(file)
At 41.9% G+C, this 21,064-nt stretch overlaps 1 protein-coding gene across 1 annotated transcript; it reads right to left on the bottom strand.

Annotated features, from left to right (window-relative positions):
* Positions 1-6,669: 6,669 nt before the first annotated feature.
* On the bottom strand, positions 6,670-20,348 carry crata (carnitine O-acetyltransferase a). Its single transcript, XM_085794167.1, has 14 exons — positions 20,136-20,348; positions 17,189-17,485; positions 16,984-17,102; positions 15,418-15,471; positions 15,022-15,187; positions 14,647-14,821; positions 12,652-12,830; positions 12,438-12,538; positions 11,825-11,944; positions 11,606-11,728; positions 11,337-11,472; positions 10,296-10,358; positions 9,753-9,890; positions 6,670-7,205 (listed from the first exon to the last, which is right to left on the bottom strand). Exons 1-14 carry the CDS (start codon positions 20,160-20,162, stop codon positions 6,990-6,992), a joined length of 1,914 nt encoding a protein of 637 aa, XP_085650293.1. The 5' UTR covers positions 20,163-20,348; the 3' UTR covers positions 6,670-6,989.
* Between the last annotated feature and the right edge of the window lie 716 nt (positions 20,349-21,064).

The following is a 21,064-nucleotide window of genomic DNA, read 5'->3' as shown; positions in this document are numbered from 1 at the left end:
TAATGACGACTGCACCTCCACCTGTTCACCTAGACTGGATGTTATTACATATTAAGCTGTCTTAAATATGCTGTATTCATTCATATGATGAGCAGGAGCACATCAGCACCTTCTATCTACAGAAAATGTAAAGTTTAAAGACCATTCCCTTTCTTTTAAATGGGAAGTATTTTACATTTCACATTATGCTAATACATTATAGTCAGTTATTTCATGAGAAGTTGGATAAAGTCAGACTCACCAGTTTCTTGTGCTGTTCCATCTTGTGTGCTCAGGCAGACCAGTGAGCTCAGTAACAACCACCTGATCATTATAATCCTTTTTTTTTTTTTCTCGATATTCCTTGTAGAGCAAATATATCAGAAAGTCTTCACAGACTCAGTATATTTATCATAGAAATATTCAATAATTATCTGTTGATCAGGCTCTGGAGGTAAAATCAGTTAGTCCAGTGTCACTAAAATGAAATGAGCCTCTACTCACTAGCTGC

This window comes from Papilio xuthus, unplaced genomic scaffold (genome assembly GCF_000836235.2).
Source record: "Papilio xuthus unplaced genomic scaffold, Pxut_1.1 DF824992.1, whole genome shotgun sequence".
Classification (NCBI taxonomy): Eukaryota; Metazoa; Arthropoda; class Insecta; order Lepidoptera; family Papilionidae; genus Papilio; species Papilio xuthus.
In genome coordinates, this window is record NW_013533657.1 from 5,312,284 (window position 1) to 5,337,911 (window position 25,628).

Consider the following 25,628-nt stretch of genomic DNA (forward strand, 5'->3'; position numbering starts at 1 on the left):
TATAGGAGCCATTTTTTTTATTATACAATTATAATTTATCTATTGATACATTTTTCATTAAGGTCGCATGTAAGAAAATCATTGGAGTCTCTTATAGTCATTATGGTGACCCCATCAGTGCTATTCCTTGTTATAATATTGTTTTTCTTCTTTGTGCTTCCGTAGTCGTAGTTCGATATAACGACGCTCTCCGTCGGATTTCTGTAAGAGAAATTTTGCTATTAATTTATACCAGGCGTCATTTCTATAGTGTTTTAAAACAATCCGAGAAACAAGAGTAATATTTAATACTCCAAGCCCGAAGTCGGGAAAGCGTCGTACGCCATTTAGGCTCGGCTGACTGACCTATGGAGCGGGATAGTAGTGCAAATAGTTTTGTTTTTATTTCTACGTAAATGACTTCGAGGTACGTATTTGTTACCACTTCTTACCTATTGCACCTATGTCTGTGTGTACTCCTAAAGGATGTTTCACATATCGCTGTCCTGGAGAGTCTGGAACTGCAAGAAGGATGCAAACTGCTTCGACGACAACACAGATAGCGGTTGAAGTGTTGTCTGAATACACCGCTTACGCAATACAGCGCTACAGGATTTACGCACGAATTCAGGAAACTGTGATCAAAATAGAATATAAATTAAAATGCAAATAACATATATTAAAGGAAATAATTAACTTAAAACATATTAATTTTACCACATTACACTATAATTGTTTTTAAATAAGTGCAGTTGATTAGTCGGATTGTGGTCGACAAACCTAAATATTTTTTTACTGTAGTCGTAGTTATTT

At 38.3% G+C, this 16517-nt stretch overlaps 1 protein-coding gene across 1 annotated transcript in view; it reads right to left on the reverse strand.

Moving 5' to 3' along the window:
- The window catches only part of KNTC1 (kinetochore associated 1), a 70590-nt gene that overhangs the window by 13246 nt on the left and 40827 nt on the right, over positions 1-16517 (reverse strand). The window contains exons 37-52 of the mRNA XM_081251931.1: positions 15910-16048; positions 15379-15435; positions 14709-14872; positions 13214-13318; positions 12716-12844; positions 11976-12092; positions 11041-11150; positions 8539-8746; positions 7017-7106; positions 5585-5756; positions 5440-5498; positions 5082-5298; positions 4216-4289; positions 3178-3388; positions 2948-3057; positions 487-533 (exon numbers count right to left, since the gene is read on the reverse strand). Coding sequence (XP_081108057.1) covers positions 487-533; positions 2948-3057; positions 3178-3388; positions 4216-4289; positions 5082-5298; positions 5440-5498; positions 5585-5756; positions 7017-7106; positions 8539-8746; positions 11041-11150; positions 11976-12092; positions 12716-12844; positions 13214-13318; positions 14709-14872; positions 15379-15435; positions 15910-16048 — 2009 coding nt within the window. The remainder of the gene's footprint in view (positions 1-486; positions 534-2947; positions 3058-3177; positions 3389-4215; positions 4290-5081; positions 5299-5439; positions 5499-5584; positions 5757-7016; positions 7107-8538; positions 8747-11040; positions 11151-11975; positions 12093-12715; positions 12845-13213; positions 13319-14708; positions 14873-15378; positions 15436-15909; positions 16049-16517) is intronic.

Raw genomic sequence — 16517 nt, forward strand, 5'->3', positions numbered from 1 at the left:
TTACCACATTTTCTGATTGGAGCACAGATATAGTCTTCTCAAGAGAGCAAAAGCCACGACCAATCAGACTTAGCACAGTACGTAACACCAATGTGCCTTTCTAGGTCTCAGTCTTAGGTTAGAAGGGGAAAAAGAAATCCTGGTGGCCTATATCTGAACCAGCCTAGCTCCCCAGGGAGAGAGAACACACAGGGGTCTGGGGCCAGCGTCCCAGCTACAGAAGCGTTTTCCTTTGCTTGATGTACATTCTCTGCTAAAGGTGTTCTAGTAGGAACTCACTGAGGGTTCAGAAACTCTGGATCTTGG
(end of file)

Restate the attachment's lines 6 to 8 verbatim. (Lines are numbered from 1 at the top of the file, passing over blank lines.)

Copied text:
The following is a 21,064-nucleotide window of genomic DNA, read 5'->3' as shown; positions in this document are numbered from 1 at the left end:
TAATGACGACTGCACCTCCACCTGTTCACCTAGACTGGATGTTATTACATATTAAGCTGTCTTAAATATGCTGTATTCATTCATATGATGAGCAGGAGCACATCAGCACCTTCTATCTACAGAAAATGTAAAGTTTAAAGACCATTCCCTTTCTTTTAAATGGGAAGTATTTTACATTTCACATTATGCTAATACATTATAGTCAGTTATTTCATGAGAAGTTGGATAAAGTCAGACTCACCAGTTTCTTGTGCTGTTCCATCTTGTGTGCTCAGGCAGACCAGTGAGCTCAGTAACAACCACCTGATCATTATAATCCTTTTTTTTTTTTTCTCGATATTCCTTGTAGAGCAAATATATCAGAAAGTCTTCACAGACTCAGTATATTTATCATAGAAATATTCAATAATTATCTGTTGATCAGGCTCTGGAGGTAAAATCAGTTAGTCCAGTGTCACTAAAATGAAATGAGCCTCTACTCACTAGCTGC

This window comes from Papilio xuthus, unplaced genomic scaffold (genome assembly GCF_000836235.2).